Theme which ran through the day is that many, if not all, expect the heady days of 2008 to be the norm, and are striving for a return of those glory days. You do learn through the day that these expectations are a pipedream, and the we are very currently going through a leveling out period.  Here are some stats, Racing’s key metrics as Robin put them:


Horses 12,731/15,154/14,340
Owners 8,862/9,537/8,774
Fixtures 1,132/1,424/1,392
Races 7,400/9,494/9,566
Runners 78,102/98,014/92,025

More races in 2010, but less horses and less runners…problem is all there to see, but as mentioned later, once you increase the fixture lists and get involved in commercial deals which has a minimum requirement re fixtures, then it’s impossible to reduce.

Anyway, back to The BHA.  This was very much a Bittar Love In, Paul Bittar came in and handled the “Whip Crisis”, BHA is very much about showing Leadership and offering a Service, and you get the feeling that his role when in Australia is very much the role he will be carrying out here, Chief Strategy Officer; with responsibility for areas including media and broadcast rights, relations with the betting industry, industry funding and planning. “Clarification of Roles” looks like a main task that Bittar has ahead of him for the remainder of the year. Maybe there’s one acronym that is missing when it comes to Overview of British Horseracing Bodies – WALOS.


In short, these get bloody everywhere.  Racing publications, Racecards in paper, racecards at courses, book compilations, breeding publications, Bloodstock Reports, Bloodstock Catalogues, iPad apps, Insurance, cheque books, credit cards, loans, bank accounts, and this is before you even get to the Racing Admin site – WOW!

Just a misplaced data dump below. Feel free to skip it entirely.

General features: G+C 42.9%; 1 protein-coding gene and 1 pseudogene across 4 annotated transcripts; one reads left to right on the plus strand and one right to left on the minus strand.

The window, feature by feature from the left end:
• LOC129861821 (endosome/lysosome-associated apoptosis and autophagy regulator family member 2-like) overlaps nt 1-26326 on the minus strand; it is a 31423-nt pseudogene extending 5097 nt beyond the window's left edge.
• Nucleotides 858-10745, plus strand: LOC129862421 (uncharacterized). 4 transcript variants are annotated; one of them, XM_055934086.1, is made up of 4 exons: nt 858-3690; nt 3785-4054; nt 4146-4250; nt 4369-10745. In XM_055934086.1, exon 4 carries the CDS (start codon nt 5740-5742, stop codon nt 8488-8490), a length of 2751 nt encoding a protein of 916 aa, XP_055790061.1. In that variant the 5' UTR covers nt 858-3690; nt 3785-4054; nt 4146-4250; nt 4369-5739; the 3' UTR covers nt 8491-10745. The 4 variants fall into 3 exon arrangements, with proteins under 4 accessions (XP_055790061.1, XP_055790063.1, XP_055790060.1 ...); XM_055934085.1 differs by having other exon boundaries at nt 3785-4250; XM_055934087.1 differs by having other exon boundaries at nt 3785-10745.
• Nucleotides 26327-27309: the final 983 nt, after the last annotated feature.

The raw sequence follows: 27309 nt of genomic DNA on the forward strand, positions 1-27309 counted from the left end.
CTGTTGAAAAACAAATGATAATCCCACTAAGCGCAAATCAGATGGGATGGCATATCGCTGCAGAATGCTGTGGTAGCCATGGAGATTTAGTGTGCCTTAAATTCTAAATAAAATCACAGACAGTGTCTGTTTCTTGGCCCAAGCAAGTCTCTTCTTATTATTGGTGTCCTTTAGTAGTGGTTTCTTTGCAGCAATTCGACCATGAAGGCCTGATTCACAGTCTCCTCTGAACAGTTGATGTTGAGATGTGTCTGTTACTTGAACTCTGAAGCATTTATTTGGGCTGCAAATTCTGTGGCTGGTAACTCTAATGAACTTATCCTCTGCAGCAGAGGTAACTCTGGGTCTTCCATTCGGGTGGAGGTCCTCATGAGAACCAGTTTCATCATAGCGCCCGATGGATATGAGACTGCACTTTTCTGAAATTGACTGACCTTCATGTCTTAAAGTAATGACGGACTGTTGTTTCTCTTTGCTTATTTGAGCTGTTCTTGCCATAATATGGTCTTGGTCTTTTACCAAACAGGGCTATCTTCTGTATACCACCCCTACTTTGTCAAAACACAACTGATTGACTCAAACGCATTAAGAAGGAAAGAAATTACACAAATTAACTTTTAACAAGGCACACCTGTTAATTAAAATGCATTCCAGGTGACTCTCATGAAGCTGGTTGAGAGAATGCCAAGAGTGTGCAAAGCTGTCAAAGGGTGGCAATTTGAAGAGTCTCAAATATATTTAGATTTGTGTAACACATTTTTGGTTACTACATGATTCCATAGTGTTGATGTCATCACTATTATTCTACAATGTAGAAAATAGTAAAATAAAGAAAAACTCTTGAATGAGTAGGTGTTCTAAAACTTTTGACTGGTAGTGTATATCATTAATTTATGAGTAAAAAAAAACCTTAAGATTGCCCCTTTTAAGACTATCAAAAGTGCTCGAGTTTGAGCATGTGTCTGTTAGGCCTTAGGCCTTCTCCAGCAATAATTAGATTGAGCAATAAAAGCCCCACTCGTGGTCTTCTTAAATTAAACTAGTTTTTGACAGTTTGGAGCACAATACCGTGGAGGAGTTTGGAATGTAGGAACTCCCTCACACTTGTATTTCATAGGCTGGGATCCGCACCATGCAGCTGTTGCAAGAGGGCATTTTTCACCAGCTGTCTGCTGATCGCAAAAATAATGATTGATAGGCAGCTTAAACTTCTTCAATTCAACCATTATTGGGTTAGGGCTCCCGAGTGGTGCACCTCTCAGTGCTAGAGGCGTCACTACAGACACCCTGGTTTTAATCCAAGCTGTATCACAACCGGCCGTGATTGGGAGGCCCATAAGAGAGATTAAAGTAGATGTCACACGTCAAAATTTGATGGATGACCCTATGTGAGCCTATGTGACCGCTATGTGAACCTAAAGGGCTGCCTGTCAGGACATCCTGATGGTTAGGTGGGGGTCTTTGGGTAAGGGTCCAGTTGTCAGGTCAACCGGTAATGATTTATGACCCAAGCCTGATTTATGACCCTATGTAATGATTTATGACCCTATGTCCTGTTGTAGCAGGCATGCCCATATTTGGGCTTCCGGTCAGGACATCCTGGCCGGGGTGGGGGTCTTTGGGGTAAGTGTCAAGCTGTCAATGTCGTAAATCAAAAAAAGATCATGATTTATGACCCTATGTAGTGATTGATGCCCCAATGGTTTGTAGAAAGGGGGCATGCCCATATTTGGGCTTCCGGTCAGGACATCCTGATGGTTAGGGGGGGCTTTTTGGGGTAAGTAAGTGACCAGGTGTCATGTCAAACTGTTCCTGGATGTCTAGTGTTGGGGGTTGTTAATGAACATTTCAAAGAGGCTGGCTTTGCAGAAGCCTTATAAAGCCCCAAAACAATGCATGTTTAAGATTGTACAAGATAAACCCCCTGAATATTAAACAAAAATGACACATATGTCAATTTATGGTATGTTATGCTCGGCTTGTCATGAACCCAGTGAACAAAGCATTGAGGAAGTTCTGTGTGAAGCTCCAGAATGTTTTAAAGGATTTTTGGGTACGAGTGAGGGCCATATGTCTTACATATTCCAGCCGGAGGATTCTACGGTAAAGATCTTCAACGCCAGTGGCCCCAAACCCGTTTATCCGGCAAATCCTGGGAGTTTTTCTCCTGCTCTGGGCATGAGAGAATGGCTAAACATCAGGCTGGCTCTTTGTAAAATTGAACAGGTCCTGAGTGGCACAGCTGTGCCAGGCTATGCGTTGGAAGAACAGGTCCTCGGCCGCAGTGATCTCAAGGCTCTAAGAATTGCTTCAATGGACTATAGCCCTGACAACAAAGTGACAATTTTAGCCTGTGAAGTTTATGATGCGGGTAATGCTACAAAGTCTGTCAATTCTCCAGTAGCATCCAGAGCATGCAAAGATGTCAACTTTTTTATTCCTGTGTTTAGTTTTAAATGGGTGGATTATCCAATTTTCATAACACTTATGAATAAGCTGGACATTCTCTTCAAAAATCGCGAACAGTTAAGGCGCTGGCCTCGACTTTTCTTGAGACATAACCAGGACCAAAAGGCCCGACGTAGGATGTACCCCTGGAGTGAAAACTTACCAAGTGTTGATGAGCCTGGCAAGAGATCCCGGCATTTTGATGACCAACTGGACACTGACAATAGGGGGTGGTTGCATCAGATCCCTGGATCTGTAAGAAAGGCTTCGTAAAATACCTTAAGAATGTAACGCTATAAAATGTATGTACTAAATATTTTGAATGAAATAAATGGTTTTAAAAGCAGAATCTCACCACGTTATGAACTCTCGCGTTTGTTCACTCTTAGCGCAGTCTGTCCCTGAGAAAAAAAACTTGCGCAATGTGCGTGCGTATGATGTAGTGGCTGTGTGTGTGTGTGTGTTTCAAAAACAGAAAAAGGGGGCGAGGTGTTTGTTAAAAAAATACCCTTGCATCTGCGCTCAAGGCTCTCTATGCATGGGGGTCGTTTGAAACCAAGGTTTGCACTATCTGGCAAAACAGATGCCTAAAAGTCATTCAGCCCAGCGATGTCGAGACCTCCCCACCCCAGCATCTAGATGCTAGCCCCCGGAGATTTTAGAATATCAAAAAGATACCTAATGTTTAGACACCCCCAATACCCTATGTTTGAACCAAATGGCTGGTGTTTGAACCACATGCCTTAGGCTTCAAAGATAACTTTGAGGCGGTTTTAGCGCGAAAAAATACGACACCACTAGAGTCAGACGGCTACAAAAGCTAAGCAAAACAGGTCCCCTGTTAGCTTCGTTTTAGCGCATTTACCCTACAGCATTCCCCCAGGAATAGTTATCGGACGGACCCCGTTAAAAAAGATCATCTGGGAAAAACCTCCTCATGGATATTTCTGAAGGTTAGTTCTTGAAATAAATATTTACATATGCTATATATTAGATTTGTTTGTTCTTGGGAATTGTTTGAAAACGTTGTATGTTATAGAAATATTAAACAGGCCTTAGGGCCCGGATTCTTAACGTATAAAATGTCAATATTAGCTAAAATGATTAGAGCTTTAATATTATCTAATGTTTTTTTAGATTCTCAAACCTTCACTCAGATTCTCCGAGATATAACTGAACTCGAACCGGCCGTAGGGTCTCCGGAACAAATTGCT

Very impressed in what they do for racing, and given that they have a financial arm to the business, which is where they make their money, it’s very evident when it comes to marketing, apps and publications. Contract with British Racing to 2020, it is one part of the industry which I feel is very strong, and got the impression it was very well run.

Interesting point was the “Stalls Checklist”, they provide checklist to starter re trainers request for their horse, last in etc or rug.  This would be of some use to punters, and when discussed with Dr Paull Kahn, said this information was handled by BHA, and request would have to be made to them re publication.

The Role Of Racecourses

Put off from the off with this subject. Overview showed there was 4 All Weather Courses, and Arena/Northern courses were not merged to show the current state of ownership, but to be fair Sam did mention this during the presentation.  Again I was put off though by the amount of “you know”‘s coming from Sam, I counted 63 before I lost the will to continue tallying them up, petty maybe but as said, put me off.